This episode is another one that concentrates on Odo and gives us new clues into his possible origins as well as giving us new insight into his character, with his stern and grumpy character apparently covering a vulnerable and compassionate inner, which he purposely hides to avoid being taken advantage of.


Randy Oglesby, Star Trek veteran actor, with at least 6 different parts to his name (we love how Star Trek recycles its actors!), best known as Degra in Star Trek Enterprise, plays the Miradorn twins Ah-kel and Ro-kel, who get mixed up in a criminal enterprise gone wrong when Quark hires a Rakhari man (Croden) to interrupt a sale and one of them, Ro-kel is accidentally killed. (Both are apparently Gamma quadrant species that we never meet again. DS9 seems quite lax on the first contact formalities.)

Have you known any twinned Miradorn, commander?
I’m afraid I haven’t met any before now.
In my species, we are not just twin brothers… together we are a self…
two halves of one being. I am incomplete now.


Croden is played by Cliff deYoung, the father in one of our all-time favourite family sci-fi films, ‘Flight of the Navigator’ (affectionately known in our house as ‘The One with the Boy’), and also the medical examiner in the pilot episode of X-Files amongst other things.


In jail, Croden presents Odo with a tantalising clue to the origins of the changelings when he shows him a key which transforms itself into the shape of the lock to which it belongs. So when later, Odo has to take Croden back to his homeworld, he is inclined to believe him when he says that the authorities there had unjustly accused him, and killed his family because he was a political dissident, and allows him to retrieve his daughter who was being held, for her own protection, in a stasis chamber which the changeling key unlocked.

When Ah-Kel, furious about his brother’s death, chases them into the Gamma Quadrant and attacks them on the moon where the daughter was, Odo is knocked unconscious and Croden has the opportunity to escape his custody and leave him there, but he doesn’t.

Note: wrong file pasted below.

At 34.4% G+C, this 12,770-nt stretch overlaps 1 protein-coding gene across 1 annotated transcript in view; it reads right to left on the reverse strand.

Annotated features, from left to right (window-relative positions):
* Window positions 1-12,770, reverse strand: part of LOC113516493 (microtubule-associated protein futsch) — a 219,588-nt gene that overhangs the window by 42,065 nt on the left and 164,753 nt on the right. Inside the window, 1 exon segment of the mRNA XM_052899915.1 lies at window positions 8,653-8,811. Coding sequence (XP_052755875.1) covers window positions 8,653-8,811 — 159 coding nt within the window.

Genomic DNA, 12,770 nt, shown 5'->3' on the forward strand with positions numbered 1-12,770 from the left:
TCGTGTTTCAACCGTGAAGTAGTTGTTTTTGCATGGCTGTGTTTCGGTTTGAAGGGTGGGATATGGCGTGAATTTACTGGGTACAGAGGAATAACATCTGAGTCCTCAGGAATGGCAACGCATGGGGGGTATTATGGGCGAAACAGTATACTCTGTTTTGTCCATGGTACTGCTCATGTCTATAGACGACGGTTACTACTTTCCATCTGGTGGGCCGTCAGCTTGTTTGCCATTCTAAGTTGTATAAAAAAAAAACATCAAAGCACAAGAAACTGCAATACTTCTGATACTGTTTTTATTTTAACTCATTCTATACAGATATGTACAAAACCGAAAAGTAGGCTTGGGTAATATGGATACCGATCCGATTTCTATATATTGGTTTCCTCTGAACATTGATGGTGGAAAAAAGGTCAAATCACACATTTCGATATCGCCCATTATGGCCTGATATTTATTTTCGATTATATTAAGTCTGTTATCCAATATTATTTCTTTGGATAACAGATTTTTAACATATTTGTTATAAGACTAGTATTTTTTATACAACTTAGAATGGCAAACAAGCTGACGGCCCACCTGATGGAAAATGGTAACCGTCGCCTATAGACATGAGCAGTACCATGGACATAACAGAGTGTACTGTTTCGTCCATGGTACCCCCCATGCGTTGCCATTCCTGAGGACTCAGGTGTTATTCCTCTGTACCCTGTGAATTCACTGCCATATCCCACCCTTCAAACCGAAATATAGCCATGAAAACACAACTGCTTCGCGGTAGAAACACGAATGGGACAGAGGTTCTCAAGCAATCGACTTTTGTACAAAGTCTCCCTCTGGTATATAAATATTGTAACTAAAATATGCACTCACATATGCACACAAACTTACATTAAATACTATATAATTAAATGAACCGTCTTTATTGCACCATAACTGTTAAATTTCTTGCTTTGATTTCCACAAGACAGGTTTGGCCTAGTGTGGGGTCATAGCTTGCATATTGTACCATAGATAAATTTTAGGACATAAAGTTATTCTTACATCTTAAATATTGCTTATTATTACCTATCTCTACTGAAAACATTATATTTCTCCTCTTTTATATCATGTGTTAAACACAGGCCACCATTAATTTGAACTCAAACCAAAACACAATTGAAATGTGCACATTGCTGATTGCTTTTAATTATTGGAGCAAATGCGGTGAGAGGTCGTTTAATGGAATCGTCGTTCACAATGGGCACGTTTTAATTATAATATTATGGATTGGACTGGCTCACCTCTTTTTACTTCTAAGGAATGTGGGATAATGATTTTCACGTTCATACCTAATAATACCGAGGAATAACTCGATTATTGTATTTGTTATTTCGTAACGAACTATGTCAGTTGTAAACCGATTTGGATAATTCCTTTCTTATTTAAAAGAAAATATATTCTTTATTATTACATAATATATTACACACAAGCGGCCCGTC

You could’ve left me behind.
Don’t thank me, I already regret it.

When he wakes up, he is back on the runabout with Croden and his daughter, and Ah-Kel is still trying to kill them. Odo cleverly fools Ah-Kel into destroying his own ship and, instead of taking Croden back to the Rakhari homeworld, he allows him and his daughter to escape by transferring to a Vulcan transport ship which offers assistance.

In the end, Odo is no closer to really finding out who his people are or where they might be, but at least he has a good idea now that he at least does have a people somewhere.


Again, I’m seeing Odo as myself in this story. Somehow over the years I seem to have developed a hard and tough exterior in response to ‘life’ and all that stuff. I’m definitely stern and grumpy now. But inside I’m still a softie and I think people like that have to guard against the kind of people who take advantage. It’s a challenge to be just tough enough to protect yourself without becoming bitter and too rough and tough for people to rub up against you as friends. Odo seems to balance it just right it seems – no matter how stand-offish he tries to be, he doesn’t manage to drive people away. Even Quark is fond of him, and they’re the best of enemies.